Completing the square?

Dec 2009
8
0
How do I convert an equation from standard form to vertex form?

Standard: y= x^2+6x +5

Vertex form: ?
 
May 2010
16
6
Sydney - Australia
hello SpaceGhost,

The vertex form of a quadratic is given by y = a(x – h)2 + k, where (h, k) is the vertex.

To convert from general to vertex you basically take the 'loose term' out of the general form and do simple 'Completing the Square" :

\(\displaystyle y=x^2+6x+5\)
\(\displaystyle y-5 = x^2+6x\)
\(\displaystyle y-5+(\frac {6}{2})^2=x^2+6x+(\frac{6}{2})^2\)

\(\displaystyle \frac {y-20+36}{4}=(x+3)^2\)
\(\displaystyle y=4(x+3)^2-16\)

that should be the vertex form :)
 
Dec 2009
8
0
Gah I still don't get it. Why did you get y-5 in the second line and 6/2? I still just dpn't get it. ):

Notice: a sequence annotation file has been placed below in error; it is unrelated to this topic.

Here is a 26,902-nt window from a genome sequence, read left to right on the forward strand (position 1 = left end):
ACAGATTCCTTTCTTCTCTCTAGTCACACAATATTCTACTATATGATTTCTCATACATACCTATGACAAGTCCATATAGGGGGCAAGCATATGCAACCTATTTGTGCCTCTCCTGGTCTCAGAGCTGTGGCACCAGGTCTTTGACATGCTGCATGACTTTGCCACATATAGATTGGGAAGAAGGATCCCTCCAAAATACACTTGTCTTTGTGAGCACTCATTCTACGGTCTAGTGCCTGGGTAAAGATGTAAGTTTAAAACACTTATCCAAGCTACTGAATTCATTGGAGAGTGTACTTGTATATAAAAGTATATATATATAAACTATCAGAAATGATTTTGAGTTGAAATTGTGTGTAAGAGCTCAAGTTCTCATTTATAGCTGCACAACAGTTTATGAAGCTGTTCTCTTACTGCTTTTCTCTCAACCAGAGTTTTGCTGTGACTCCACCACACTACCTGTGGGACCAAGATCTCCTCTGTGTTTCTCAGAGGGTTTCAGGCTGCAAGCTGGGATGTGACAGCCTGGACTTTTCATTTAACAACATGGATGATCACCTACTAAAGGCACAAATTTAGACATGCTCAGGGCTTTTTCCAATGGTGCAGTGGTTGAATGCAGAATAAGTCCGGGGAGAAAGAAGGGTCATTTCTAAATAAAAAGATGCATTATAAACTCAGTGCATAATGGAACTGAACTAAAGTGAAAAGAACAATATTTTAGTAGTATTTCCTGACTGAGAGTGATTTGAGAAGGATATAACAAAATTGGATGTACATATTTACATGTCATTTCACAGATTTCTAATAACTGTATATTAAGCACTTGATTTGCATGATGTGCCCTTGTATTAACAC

May 2010
16
6
Sydney - Australia
From the first line i moved the +5 over to the other side and it became -5. To perform the 'Completing the Square' Method, there must be the squared term and the linear term (which is in our case \(\displaystyle 6x\)). The 2nd step is to add to both sides of the equation (so equality is established) the square of the co-efficient of the linear term and divided by 2 (in our case, the co-efficient of the linear term was 6, so we divide it by two and then square the whole thing).
Step 3, you simplify the term inside the brackets now if you can. (in our case 6/2 = 3
Step 4: Now we have a perfect square: (\(\displaystyle x^2+6x+9\)
Step 5: factorise it, you don't really need to because you have already done it before in the previous step. To factorise it, you just take out that halved co-efficient and your 'x', add them together or subtract from another, depending on the sign of the linear term (here we had a positive +6x) so we add the the two terms, then we square because its a perfect square: \(\displaystyle (x+3)^2\)

then you simplify